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Theoretical models for prediction of mechanical behaviour of the PP/EPDM nanocomposites fabricated by friction stir process

Theoretical models for prediction of mechanical behaviour of the PP/EPDM nanocomposites fabricated by friction stir process

I n this study, thermoplastic polyolefin elastomeric (TPO) nanocomposites were fabricated by friction stir processing. The effect of different pin geometries on clay dispersion and mechanical properties of the TPO nanocomposite reinforced with 3% wt nanoclay has been first investigated. The optimum pin geometry namely threaded cylindrical pin was then used to fabricate the nanocomposites containing 3, 5 and 7 wt% nanoclay. The results showed that increase in the clay content increased the tensile strength and tensile modulus of the nanocomposite from 15.8 to 22.76 MPa and 568 to 751 MPa, respectively. The experimental stress – strain curves of nanocomposites were compared with eight constitutive models including Mooney – Rivlin, the second-order polynomial, Neo – Hookean, Yeoh, Arruda – Boyce, Van der Waals and the third- and sixth-order Ogden. The comparisons showed that there was an agreement between the experimental data and the sixth-order Ogden model. Three micromechanical models Halpin – Tsai, inverse rule of mixture and linear rule of mixture were applied to investigate the Young’s modulus of nanocomposites. Because of the significant difference between the Young’s modulus obtained from these models and the ones obtained from experimental data, a modifying factor was used to improve the theoretical predictions obtained from the models. Polyolefins J (2017) 4: 99-109
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Advancing the AirMOSS P-Band Radar Root Zone Soil Moisture Retrieval Algorithm via Incorporation of Richards’ Equation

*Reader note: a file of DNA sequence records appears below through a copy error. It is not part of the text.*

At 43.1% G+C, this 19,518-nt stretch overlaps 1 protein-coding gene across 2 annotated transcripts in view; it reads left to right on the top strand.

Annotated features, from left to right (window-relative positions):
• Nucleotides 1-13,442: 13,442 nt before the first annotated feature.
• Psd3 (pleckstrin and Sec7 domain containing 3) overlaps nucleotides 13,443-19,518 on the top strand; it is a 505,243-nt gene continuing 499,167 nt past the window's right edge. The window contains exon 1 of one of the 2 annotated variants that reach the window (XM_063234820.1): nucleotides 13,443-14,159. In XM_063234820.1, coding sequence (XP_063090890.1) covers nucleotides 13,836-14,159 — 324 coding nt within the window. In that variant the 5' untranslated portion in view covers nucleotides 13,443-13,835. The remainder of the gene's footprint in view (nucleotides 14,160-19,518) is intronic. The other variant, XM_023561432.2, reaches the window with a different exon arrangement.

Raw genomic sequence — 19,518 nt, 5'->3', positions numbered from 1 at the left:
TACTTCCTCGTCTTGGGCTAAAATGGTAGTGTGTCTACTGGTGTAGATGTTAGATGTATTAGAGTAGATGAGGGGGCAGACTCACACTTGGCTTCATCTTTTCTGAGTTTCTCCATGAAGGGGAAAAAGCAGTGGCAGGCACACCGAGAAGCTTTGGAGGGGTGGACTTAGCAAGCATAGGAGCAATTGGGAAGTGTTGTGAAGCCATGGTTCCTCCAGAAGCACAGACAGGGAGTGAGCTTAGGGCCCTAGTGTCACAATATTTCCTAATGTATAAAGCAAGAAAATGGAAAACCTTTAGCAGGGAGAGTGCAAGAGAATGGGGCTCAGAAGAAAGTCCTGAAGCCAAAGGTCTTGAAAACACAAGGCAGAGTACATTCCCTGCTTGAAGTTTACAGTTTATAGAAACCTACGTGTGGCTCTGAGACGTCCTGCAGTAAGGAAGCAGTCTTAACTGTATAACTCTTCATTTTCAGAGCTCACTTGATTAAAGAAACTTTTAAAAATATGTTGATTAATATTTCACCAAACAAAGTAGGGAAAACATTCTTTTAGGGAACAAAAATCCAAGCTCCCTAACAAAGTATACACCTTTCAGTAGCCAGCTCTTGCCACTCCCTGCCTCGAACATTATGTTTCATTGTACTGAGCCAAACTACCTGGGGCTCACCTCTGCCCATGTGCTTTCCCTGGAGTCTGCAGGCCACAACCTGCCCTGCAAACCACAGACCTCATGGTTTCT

Advancing the AirMOSS P-Band Radar Root Zone Soil Moisture Retrieval Algorithm via Incorporation of Richards’ Equation

Equation (21), a closed-form analytical solution to Richards’ equation, is proposed as an alternative to the second order polynomial that is currently employed in the Airborne Microwave Observatory of Subcanopy and Subsurface (AirMOSS) root zone soil moisture retrieval algorithm. It has been demonstrated that the second order polynomial is a special case of Eq. (21) limited to P = 1. Evaluation of Eq. (21) based on both numerical simulations and measured data revealed that it exhibits greater flexibility than the currently applied second order polynomial. Therefore, application of Eq. (21) is recommended for more accurate retrieval of root zone moisture profiles from P-band radar remote sensing data. The results presented for two AirMOSS flights in 2015 demonstrate a reduction of the retrieval error with the new method. In conclusion it should be noted that while the retrieval error and computational inversion time have improved for the two presented cases, a more extensive study is required to investigate the applicability, performance, and advantage of this method for AirMOSS root-zone soil moisture retrievals.
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Mid-knot cubic non-polynomial spline for a system of second-order boundary value problems

Mid-knot cubic non-polynomial spline for a system of second-order boundary value problems